Whom Can You Believe?
by Athena Godet-Calogeras
Many of us can remember the time when research of any topic often involved hours perusing tomes of books and magazine articles in a local library or university. No longer. Now, comfortably ensconced in front of a computer, iPad, or smart phone, we simply key in pertinent words and, voilà, links related to our subject appear! The world of information is just a click away — for better or for worse.
We’ve gone to cyberspace for the best recipe for a particular dish, for advice on how to treat an injury, for suggestions on how best to lose weight, or gain it, for uses and limitations of certain medications, and on and on. The cyber library of information is immediate and can be useful if we know how to decipher and choose valid sources; critical thinking is a necessity.
A public health case in point can illustrate the critical need for reliable information: the outbreak of measles and other diseases prevented by vaccination. Although measles was declared eliminated in the United States in 2000, almost 1,300 cases of measles were reported in 31 states in the U.S. in 2019— the greatest number since 1992.
This is a disease that a sneeze can send a virus lingering in the air for a couple of hours. Why did the U.S experience the worst outbreak of measles in more than 25 years and the recurrence of other diseases preventable by vaccination? Possibly because more people are refusing vaccination. We can offer the same rationale for the two year (thus far) dominance of COVID-19.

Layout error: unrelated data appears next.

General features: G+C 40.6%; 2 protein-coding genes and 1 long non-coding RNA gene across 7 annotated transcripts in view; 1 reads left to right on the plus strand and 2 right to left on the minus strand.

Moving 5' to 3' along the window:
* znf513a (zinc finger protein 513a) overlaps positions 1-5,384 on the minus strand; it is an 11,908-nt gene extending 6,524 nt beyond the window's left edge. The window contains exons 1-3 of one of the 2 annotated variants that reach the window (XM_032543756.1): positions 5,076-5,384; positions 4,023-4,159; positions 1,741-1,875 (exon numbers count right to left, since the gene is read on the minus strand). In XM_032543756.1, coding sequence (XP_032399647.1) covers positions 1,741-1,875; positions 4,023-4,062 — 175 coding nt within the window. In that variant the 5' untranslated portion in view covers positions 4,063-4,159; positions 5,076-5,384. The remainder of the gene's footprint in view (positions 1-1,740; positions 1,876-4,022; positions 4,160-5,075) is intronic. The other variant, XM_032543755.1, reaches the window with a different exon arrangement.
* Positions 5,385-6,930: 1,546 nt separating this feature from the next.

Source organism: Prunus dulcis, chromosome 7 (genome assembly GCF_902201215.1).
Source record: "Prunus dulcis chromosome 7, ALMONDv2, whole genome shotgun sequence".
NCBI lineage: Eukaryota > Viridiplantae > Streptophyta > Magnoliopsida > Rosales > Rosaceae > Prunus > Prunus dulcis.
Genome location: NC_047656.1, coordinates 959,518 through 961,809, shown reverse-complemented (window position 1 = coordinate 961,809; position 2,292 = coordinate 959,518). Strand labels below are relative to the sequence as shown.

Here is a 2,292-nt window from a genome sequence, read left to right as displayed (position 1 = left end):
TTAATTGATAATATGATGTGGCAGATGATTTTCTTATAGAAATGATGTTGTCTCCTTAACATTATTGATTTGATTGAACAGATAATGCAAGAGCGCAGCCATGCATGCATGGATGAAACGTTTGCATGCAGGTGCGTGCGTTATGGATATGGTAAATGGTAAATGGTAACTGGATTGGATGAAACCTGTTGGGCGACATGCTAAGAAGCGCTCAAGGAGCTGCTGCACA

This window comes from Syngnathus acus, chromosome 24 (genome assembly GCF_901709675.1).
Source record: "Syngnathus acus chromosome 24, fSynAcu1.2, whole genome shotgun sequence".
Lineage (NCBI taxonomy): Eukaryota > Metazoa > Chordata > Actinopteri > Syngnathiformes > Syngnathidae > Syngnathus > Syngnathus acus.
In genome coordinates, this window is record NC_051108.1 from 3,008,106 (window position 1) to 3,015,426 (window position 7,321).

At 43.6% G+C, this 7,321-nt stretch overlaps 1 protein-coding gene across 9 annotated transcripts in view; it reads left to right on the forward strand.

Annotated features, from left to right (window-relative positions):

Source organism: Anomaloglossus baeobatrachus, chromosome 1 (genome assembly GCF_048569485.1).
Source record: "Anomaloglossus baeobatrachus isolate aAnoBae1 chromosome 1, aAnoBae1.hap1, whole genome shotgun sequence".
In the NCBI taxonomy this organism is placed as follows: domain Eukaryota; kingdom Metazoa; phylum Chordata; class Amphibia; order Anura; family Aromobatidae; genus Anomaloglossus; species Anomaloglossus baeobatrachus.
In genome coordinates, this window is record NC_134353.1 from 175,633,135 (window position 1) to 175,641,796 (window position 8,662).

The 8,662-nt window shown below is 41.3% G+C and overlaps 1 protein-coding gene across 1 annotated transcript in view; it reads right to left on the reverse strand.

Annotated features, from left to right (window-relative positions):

When in 1796 Edward Jenner demonstrated that inoculation with material from a smallpox lesion could protect against further exposure to the disease, the vaccine era was born. A hundred years later, there was a vaccine against rabies. Last century many new vaccines were developed, and thousands of potential deaths from preventable diseases were averted. The Center for Disease Control (CDC) considers vaccinations as one of the greatest public health achievements of the 20th century. In this author’s experience, Salk’s polio vaccine was welcomed as a godsend, ending the tragedy of paralysis or death from the feared disease. Prior to the 1950s, some 15,000 people were paralyzed by polio each year. With the production of the vaccine, hundreds would line up for the injection, and later for the medicated sugar cube (the oral vaccine developed by Sabin. “Sunday Oral Sunday” publicized the day it was distributed). Since the 1950s, vaccination against certain diseases has been mandatory in schools and advised for others. Parents and their physicians follow a schedule of immunization.
Yet, there have always been individuals who discount or disregard scientific and other reputable evidence. If someone gets vaccinated and afterwards contracts a disease, the vaccination is the culprit. In 1998 a British doctor, Andrew Wakefield, said that he had found a relationship between the vaccine given for measles, mumps, and rubella (the m,MMR vaccine) and autism. His study involving 12 children concluded that those vaccines taken together could alter immune systems leading to brain damage — and autism. Numerous epidemiological studies followed, debunking the doctor’s work. Later, British authorities stripped Dr. Wakefield of his license.
Whom and what can you believe in cyberspace? Here are some guidelines:
Not heeding information from reliable sources can endanger one’s health as well as that of others.
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